Upon arrival at the farm you are met with a traditional Hakka style home (三合院) with some persimmon’s drying in front of it. This area is quite picturesque but the main area is much more interesting. A short walk past the house will bring you to the main attraction which consists of thousands of persimmons elevated about 200cm above the ground by a network of bamboo poles and large wickerwork plates holding the persimmons.
You have the option of walking under the poles to see the drying process, you can also stand on benches to get eye level with the persimmons or you can walk up a set of stairs to get on a viewing platform a few meters above the persimmons - which is one of the most popular spots for photographers to hang out when the aunties come out to model.
While visiting the farm is free, you are essentially getting in their way (even though you’re very welcome) so its polite to buy something from the hard workers who are there. You can buy a pack of fresh dried persimmons ($150 NTD), fresh honey, different kinds of traditional Taiwanese teas ($30-40NT) and homemade persimmon flavoured popsicles and ice cream. If you visit on a hot day I can assure you that buying a bottle of their homemade cold Grass Jelly Tea (仙草茶) will both relax and refresh!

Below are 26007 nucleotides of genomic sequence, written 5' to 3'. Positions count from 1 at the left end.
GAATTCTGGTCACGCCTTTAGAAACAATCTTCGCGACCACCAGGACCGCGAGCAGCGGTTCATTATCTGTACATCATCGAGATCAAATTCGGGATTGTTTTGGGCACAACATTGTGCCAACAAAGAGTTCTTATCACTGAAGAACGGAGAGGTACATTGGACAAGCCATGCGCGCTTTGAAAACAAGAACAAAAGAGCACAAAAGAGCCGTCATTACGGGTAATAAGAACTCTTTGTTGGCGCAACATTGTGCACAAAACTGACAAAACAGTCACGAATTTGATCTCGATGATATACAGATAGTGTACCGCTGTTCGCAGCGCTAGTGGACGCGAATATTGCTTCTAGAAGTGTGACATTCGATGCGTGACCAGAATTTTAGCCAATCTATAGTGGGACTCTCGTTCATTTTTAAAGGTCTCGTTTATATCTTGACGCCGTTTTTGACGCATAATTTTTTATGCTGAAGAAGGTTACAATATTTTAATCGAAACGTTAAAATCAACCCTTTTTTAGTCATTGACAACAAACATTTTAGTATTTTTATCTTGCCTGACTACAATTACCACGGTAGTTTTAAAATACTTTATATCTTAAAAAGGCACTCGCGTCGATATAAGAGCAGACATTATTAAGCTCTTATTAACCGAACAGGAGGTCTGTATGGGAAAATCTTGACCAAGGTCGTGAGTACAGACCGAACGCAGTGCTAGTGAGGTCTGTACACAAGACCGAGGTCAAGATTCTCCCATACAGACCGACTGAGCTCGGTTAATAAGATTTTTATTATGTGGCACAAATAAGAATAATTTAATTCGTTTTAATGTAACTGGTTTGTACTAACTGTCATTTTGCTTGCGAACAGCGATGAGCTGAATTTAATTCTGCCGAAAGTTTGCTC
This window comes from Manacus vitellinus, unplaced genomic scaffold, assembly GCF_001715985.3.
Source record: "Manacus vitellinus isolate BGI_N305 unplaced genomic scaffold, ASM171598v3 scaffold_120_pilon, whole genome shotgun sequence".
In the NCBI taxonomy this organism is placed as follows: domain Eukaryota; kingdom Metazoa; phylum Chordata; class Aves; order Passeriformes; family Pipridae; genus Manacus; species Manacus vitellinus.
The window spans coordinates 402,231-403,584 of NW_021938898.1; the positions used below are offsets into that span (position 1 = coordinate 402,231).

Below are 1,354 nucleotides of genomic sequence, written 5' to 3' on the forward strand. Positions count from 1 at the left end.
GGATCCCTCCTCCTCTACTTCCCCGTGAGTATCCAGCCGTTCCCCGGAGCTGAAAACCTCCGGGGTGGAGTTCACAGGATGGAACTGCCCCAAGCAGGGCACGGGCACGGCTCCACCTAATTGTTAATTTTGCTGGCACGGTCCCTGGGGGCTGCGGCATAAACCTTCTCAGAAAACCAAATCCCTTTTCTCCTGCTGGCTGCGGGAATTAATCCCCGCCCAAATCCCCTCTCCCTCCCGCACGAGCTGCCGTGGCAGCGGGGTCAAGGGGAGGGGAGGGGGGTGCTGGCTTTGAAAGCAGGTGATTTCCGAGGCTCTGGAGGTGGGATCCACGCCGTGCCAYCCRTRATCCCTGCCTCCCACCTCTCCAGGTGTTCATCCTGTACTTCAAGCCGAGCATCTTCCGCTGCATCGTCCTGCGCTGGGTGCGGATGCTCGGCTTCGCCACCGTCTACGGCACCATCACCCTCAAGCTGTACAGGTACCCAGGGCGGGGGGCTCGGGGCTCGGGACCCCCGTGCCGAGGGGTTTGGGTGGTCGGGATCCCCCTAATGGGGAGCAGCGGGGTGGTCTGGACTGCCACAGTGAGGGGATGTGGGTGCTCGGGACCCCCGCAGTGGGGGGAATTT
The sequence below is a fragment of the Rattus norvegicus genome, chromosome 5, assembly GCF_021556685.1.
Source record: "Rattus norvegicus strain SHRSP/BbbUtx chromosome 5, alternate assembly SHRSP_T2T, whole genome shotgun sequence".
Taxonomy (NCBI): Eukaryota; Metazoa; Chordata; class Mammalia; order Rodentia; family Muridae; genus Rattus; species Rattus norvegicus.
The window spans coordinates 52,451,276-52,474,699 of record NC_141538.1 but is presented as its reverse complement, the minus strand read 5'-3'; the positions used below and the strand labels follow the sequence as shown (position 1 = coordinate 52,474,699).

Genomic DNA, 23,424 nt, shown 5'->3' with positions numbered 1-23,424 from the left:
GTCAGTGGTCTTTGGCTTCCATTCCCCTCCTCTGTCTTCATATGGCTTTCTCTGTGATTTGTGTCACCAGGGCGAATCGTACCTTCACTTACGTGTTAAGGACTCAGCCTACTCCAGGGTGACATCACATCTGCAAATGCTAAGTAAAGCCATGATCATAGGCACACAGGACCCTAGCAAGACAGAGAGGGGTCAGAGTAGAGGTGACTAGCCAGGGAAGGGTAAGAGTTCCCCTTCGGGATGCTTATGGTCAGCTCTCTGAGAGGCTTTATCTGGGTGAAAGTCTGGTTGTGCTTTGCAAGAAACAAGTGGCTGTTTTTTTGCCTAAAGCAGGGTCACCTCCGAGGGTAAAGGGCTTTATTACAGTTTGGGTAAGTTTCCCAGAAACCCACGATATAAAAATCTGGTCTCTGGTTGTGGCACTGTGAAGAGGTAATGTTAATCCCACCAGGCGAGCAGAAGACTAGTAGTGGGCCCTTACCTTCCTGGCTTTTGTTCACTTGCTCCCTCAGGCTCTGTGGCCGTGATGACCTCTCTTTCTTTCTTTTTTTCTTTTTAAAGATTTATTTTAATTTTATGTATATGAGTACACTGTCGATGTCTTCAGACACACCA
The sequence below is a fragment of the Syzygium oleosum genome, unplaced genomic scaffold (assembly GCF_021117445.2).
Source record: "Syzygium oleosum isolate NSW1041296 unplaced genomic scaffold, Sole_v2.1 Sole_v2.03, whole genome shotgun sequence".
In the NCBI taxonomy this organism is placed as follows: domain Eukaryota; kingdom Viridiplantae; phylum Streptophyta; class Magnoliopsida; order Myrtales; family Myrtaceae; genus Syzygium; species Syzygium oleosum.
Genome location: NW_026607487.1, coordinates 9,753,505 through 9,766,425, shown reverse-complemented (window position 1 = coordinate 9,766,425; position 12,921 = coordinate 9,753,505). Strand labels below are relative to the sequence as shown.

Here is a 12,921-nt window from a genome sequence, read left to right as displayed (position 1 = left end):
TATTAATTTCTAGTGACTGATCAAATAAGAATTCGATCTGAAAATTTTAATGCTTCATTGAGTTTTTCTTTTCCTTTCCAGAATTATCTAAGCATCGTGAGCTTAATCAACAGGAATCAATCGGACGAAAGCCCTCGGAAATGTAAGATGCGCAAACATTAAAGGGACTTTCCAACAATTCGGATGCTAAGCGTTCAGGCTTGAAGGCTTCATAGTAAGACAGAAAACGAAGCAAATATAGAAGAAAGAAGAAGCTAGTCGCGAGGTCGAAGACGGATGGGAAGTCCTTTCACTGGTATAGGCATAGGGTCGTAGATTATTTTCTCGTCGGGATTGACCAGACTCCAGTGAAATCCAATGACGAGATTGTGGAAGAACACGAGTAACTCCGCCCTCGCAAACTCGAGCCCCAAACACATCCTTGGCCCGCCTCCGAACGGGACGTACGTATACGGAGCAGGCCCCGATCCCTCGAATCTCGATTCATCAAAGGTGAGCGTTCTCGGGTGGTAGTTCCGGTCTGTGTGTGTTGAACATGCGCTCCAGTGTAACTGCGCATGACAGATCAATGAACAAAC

A visit to Wei Wei Jia is a special cultural experience for everyone who visits. If you are a foreigner like myself it gives you a chance to experience Taiwanese culture that you won't find in places like Taipei or any of the other large cities. If you're Taiwanese and live in a major city, you'll likely feel a bit nostalgic for the simple life that is now a thing of the past for the vast majority of people living in this country. If you're a photographer - well, lets just say, this is a cultural attraction that you won't want to miss. The scenery in the mountains is beautiful, you can walk among rows of persimmon trees, you have friendly people who are willing to pose for a picture and of course you have the main attraction to shoot.
All in all its a great day-trip and you'll be happy that you took it.
The Wei Wei Jia Persimmon Tourist farm is a nice day trip no matter where you are coming from. If you aren’t driving a car or a scooter, it would be best to take a train to Jhubei train station (竹北車站) and walk a few minutes to the bus station and take either bus 5618 (Hsinchu - Hsinpu), 5619 (Hsinchu - Guanxi) or 5620 (Hsinchu - Chungli) 5618[新竹-新埔(經犂頭山)] 5619[新竹-關西(經犂頭山)] 5620[新竹-中壢(經關西)] getting off at the church and walking up the hill.